Today we have two Image Comics reviews for you! Spoilers ho, so tread carefully.
Bulletproof Coffin: Disinterred #1
A sequel to one of the craziest, most meta series I’ve ever read, Bulletproof Coffin continues at Image with this new series, Disinterred. And I’m happy to say, its as over the top insane and deconstructive as it’s ever been. Where the last series introduced a comic book fan turned superhero – The Coffin Fly – to his creators with hilarious and poignant results, here writer David Hine and artist Shaky Kane are taking on crime/noir comics. Sort of.
Like the first series, it’s a little tough to say what BC:D #1 is about until the series is all over. It wasn’t until the last issue of the first series that we found out David Hine and Shaky Kane were insane shut-ins willing to sell their own characters out at the drop of a hat. And it wasn’t until that moment it became clear why they were creating these new characters, and what The Coffin Fly’s journey had been all about.
Here, we have a new set of characters, and there’s still a “mystery men” element, as an insane police officer prone to see connections where perhaps there are none dons a disguise, and goes to fight crime… Even though he, himself, might be the criminal. And yes, there’s an appearance by The Coffin Fly in this issue that sets everything into motion (someone will have to remind me, but I think this issue shows an alternate take of the last scene of the first series?); but for now, what connections there are beyond that remain to be seen. Read More...
If you can't wait for the next issue of the quirky, critically-acclaimed The Li'l Depressed Boy to come out, check out this exclusive preview of issue #13's cover -- and solicitation information -- below:
Strange as it may sound, as a kid, I found the concept of Peter Pan kind of unnerving—not scary, I just didn't trust the boy. There was something too manic, too sincerely anarchic about the character. Chalk it up to my first experience with the idea of Peter Pan and his Lost Boys being, well, The Lost Boys, maybe? Perhaps I was just an uptight kid (entirely possible). In any event, the thought of Peter flying through my window offering to take me on a grand adventure... well, I'd probably have a little hesitation in my response.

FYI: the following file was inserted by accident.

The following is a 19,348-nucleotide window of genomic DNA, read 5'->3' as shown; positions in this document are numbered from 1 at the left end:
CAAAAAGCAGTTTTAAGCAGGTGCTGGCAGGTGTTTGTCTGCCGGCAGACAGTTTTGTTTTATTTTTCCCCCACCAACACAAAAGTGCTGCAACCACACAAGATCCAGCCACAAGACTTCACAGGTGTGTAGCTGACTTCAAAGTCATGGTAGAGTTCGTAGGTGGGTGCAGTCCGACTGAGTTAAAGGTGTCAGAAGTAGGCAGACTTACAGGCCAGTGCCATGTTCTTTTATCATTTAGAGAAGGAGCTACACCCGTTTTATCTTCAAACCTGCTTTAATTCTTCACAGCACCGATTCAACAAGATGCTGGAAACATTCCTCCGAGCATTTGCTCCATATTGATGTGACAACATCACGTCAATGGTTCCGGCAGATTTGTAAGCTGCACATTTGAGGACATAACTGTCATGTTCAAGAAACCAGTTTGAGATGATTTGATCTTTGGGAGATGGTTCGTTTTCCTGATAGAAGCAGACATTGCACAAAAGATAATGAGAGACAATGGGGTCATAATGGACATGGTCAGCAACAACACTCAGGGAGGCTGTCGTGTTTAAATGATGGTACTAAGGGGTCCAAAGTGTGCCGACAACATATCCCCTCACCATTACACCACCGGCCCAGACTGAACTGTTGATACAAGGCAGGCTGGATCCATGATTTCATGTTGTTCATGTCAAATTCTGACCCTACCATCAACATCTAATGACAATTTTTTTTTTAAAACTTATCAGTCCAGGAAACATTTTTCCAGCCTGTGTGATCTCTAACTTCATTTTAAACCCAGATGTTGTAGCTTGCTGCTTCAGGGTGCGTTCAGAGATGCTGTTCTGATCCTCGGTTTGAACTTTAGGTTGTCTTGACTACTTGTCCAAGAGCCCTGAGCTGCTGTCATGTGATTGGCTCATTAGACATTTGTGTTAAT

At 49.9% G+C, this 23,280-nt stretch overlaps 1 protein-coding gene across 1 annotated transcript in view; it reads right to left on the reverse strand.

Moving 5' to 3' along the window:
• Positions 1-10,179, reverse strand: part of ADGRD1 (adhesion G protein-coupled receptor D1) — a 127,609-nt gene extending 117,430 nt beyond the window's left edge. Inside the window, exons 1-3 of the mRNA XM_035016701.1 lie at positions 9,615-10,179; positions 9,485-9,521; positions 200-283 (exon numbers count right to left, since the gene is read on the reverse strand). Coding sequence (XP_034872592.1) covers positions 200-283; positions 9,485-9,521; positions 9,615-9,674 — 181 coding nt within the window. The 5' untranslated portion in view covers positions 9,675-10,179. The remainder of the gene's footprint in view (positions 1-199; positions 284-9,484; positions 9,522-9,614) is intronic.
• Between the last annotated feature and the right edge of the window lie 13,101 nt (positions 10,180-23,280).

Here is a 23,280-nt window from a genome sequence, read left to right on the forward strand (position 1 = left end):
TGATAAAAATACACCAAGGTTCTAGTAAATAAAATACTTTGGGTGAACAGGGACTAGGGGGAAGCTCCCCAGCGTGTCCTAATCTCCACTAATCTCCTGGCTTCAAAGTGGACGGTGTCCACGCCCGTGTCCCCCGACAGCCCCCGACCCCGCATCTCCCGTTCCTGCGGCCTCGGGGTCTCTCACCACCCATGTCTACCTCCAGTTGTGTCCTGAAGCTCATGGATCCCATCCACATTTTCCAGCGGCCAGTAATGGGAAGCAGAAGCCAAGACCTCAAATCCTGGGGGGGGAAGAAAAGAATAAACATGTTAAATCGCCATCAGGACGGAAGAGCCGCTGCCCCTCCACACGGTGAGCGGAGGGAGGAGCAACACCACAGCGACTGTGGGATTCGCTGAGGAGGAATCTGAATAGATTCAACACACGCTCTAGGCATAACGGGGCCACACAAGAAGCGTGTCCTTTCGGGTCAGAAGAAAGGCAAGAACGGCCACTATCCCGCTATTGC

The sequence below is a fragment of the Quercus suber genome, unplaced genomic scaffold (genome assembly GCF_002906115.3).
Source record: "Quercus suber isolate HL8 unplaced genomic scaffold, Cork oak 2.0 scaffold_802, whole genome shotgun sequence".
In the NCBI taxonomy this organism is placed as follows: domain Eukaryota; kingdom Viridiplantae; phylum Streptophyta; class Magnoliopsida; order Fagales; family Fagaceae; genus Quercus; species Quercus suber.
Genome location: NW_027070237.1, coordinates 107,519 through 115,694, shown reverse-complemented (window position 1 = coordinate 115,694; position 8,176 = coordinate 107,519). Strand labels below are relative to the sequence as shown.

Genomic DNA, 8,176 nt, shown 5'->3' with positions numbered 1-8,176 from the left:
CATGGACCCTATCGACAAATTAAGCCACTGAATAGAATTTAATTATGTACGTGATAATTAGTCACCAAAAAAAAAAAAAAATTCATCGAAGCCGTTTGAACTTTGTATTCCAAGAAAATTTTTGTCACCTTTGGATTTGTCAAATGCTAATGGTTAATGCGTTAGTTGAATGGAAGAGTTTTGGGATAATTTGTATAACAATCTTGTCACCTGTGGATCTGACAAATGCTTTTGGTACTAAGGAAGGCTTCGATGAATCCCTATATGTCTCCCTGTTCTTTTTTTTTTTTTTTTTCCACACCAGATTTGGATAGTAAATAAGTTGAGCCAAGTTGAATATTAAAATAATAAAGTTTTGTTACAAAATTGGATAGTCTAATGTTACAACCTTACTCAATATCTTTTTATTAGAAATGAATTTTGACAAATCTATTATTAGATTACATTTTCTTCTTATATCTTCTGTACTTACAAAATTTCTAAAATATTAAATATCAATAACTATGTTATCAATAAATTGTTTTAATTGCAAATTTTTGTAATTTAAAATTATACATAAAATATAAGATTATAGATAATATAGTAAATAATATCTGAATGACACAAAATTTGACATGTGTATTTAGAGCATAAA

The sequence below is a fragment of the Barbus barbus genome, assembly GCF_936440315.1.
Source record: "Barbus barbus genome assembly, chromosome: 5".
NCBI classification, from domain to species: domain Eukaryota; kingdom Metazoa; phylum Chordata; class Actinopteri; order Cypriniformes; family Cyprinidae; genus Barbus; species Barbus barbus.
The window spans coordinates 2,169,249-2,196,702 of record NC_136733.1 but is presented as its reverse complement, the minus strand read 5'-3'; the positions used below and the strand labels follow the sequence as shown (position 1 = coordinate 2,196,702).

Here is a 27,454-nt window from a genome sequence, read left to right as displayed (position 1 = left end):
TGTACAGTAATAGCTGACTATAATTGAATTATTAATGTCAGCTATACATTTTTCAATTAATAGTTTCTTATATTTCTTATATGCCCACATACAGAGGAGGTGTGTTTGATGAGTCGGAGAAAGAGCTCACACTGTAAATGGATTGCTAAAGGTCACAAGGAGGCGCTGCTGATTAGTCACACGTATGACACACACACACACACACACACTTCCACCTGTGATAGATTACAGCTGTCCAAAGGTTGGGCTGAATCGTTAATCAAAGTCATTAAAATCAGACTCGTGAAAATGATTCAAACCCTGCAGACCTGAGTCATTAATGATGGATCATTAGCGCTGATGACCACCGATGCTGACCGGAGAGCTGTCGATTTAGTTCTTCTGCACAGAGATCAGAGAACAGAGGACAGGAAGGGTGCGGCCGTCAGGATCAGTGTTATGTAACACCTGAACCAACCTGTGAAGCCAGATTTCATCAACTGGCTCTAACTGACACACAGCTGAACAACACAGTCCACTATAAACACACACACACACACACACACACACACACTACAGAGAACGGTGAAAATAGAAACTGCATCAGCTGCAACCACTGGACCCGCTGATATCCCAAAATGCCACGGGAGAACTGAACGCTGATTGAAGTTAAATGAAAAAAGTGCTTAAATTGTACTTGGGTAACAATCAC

Let’s put it this way: if you’re already a fan of Ed Brubaker and Sean Phillips work on Marvel’s Icon titles, like Criminal, or Incognito, you have no excuse not to read their new supernatural noir series Fatale from Image. If you haven’t read those previous works? Well, read on, and we’ll see if we can’t convince you to try something new.
Actually, that’s not accurate at all… Fatale, like Criminal and Incognito before it are all Brubaker and Phillips chance to embrace the pulp aspects of comic books in a non-ironic way, with modern writing and art techniques. Each of the previous series is packed with back-matter (as this one is) exploring the genre further. For Criminal, it’s different shades of crime noir, as you can imagine. With Incognito, it was superhero books through a dark gritty lens. And for Fatale, the duo is turning their attention to horror and the supernatural, with a strong emphasis on the Lovecraft side of things.
That’s if you couldn’t already tell that from the tentacle-faced guy on the cover.
By the way, I’m going to skirt spoilers here, so you can come into the story fresh, but the boldest thing Bru and Phi do is to tell the story in two different time periods, and at that, rather abruptly. In the slightly more modern era, a man finds himself suddenly on the run and in circumstances over his head. In the best Lovecraftian tradition, it involves a manuscript, and I’d have to imagine the reader will slowly go mad. Because that’s what always happens. Read More...